Remember childhood 4th of July celebrations where we ran about the yard waving lighted sparklers, watching the play of brilliant light against a summer twilight? The caution against burning ourselves juxtaposed against our brief joy of racing with bright lights. We were fixed in the moment. Then the time came when the sparkler in your hand finally ran down to sputter out those last few arcs of light before the warm darkness closed around us again.
Caregiving also has its moments of brief brilliant light, full of joy, and with a definitive closure at the end. Wondrous to experience. Bittersweet to remember.
Continue reading “When Sparkler Moments Happen”
Like many caregivers, I started losing Dad over a period of years prior to his passing. By the time he actually died, it was hard to feel grief. I had already grieved his leaving but the guilt over not feeling something was still very disconcerting. Like so many other feelings, this one just resolved over time. I think much of the healing was in finding out how common those emotions are among caregivers.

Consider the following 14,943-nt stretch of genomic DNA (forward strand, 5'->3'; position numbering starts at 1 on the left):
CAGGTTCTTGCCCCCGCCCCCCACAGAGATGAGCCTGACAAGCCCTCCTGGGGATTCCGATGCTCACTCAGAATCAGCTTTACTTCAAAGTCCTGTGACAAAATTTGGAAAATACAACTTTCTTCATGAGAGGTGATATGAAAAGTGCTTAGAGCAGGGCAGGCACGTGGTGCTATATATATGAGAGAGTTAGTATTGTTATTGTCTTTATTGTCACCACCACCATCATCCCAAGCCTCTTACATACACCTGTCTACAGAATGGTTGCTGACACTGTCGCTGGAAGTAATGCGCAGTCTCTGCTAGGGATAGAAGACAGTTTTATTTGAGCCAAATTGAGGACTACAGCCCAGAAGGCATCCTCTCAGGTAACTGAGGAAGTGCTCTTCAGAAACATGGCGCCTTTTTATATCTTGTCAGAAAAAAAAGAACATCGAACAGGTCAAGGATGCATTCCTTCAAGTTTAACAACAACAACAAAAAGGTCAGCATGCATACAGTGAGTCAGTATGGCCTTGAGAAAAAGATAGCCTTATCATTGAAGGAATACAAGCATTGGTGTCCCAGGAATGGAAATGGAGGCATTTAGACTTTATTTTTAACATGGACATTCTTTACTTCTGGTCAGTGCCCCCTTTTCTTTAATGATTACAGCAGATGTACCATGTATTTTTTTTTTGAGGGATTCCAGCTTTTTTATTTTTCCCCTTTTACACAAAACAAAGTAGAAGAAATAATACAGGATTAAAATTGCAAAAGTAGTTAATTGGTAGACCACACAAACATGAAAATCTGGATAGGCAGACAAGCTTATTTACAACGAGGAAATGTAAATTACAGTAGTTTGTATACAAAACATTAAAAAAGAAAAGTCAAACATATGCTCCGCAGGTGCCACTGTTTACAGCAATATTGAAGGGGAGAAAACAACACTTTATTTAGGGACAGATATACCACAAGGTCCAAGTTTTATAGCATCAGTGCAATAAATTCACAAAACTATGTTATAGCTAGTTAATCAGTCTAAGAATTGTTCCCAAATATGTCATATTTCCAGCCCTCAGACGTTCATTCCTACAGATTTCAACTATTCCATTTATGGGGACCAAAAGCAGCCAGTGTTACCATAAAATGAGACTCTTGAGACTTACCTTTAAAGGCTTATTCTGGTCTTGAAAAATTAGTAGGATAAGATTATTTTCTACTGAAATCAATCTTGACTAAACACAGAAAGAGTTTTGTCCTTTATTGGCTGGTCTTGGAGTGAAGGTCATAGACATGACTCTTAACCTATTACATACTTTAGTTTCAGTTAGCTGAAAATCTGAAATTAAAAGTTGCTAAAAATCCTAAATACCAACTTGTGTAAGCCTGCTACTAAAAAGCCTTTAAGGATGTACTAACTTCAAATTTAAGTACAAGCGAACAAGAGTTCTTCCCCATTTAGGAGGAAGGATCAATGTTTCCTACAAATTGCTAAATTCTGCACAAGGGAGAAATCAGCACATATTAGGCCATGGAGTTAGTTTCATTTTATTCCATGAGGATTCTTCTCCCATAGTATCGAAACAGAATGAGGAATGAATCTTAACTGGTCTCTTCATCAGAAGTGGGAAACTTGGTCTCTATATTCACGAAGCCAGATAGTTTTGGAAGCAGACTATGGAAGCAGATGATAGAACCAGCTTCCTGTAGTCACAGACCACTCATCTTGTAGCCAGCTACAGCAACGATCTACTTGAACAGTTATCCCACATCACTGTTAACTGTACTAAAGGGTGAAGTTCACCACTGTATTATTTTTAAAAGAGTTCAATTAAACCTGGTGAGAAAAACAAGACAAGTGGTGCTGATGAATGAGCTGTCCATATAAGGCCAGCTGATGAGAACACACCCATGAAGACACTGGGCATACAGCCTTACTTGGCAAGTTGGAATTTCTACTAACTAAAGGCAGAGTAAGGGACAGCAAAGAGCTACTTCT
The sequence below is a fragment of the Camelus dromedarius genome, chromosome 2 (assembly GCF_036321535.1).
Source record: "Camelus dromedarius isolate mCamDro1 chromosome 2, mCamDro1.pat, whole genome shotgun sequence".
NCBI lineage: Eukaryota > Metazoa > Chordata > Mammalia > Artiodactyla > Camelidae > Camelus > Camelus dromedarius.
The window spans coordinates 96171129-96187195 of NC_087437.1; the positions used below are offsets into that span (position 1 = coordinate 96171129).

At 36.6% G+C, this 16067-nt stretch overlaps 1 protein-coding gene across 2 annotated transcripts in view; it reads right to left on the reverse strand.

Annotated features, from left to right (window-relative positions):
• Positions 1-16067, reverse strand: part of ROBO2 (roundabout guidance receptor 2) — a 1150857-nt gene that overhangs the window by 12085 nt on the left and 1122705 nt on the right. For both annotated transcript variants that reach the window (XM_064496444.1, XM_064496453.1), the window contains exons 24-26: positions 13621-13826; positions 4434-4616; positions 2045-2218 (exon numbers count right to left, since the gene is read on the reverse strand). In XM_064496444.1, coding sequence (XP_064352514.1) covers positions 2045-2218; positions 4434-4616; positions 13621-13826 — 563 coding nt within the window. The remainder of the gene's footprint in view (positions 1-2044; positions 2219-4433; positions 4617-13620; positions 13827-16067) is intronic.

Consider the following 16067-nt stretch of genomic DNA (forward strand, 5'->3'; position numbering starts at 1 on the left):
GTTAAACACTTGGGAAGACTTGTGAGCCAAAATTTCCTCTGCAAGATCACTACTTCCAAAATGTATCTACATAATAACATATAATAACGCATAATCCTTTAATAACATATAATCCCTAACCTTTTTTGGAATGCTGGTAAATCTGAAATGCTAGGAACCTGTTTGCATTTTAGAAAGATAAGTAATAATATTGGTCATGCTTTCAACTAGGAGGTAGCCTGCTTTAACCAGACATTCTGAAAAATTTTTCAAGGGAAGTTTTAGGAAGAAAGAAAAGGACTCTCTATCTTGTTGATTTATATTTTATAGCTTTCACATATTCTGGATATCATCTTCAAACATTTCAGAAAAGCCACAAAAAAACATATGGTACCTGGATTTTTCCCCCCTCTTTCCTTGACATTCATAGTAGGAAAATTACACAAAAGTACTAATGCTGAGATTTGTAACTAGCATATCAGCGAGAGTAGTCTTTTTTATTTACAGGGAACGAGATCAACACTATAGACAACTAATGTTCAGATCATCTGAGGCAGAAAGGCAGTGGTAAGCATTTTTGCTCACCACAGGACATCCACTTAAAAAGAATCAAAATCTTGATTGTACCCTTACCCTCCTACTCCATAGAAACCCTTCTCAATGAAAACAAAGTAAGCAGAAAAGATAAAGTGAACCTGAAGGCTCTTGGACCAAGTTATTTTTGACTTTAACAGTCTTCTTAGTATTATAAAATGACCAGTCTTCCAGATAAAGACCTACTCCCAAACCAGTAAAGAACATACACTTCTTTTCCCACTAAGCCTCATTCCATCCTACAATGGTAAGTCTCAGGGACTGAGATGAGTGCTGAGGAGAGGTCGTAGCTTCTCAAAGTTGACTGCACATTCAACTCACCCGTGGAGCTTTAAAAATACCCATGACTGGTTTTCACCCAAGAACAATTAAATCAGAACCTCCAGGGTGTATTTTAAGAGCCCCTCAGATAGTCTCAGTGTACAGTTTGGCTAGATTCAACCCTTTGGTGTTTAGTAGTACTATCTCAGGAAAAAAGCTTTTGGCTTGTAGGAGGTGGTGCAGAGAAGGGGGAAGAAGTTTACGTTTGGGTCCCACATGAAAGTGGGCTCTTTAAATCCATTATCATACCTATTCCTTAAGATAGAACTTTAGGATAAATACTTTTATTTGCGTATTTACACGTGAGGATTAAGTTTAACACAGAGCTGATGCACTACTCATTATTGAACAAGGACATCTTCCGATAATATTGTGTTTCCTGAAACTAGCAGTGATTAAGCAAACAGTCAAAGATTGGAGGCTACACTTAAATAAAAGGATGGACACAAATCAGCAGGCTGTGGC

Anger, on the other hand, was not an emotion I had anticipated this long after his passing and I really had to work at resolving it. Continue reading “The Long Disconnect”
Funny how caregiving is the gift that just keeps on giving. We think it is just about the physical care and emotional roller coaster of caring for loved ones. With their passing comes a whole new package of personal work that pulls up all the many things we ignored during the times of providing care.
Some of the issues are easy to work through, while others are landmines. This is a short story of one of the latter. Continue reading “Last Conversation of a Father and Son”
The longer we care for loved ones, care evolves from a handful of things to take care of, to a significant number. Easy to get overwhelmed in the rush, right?
Once we’ve gotten past that adrenaline rush of finding ourselves in a position we never expected to find ourselves, and handling all of the crises that accompanied this transition, we begin a reflection on our circumstances.
“Where am I?”
Continue reading “Being There”